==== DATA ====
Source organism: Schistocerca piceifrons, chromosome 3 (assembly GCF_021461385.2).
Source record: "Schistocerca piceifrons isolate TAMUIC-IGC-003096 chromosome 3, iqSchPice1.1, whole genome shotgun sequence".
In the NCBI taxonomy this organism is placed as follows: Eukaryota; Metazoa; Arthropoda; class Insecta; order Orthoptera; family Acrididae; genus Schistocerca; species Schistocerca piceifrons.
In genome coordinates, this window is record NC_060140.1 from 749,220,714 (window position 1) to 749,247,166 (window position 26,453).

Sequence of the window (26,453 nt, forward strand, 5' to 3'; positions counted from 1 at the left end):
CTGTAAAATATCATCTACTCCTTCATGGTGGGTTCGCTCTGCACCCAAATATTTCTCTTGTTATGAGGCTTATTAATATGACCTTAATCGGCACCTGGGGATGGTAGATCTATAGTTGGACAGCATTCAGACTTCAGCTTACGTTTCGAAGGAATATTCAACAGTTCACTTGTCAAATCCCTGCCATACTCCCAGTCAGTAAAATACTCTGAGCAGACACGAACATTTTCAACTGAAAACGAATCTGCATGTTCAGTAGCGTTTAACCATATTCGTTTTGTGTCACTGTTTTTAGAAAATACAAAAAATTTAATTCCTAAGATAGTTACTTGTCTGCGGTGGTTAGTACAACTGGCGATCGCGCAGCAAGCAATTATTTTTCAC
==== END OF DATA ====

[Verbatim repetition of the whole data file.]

Source organism: Schistocerca piceifrons, chromosome 3 (assembly GCF_021461385.2).
Source record: "Schistocerca piceifrons isolate TAMUIC-IGC-003096 chromosome 3, iqSchPice1.1, whole genome shotgun sequence".
In the NCBI taxonomy this organism is placed as follows: Eukaryota; Metazoa; Arthropoda; class Insecta; order Orthoptera; family Acrididae; genus Schistocerca; species Schistocerca piceifrons.
In genome coordinates, this window is record NC_060140.1 from 749,220,714 (window position 1) to 749,247,166 (window position 26,453).

Sequence of the window (26,453 nt, forward strand, 5' to 3'; positions counted from 1 at the left end):
CTGTAAAATATCATCTACTCCTTCATGGTGGGTTCGCTCTGCACCCAAATATTTCTCTTGTTATGAGGCTTATTAATATGACCTTAATCGGCACCTGGGGATGGTAGATCTATAGTTGGACAGCATTCAGACTTCAGCTTACGTTTCGAAGGAATATTCAACAGTTCACTTGTCAAATCCCTGCCATACTCCCAGTCAGTAAAATACTCTGAGCAGACACGAACATTTTCAACTGAAAACGAATCTGCATGTTCAGTAGCGTTTAACCATATTCGTTTTGTGTCACTGTTTTTAGAAAATACAAAAAATTTAATTCCTAAGATAGTTACTTGTCTGCGGTGGTTAGTACAACTGGCGATCGCGCAGCAAGCAATTATTTTTCAC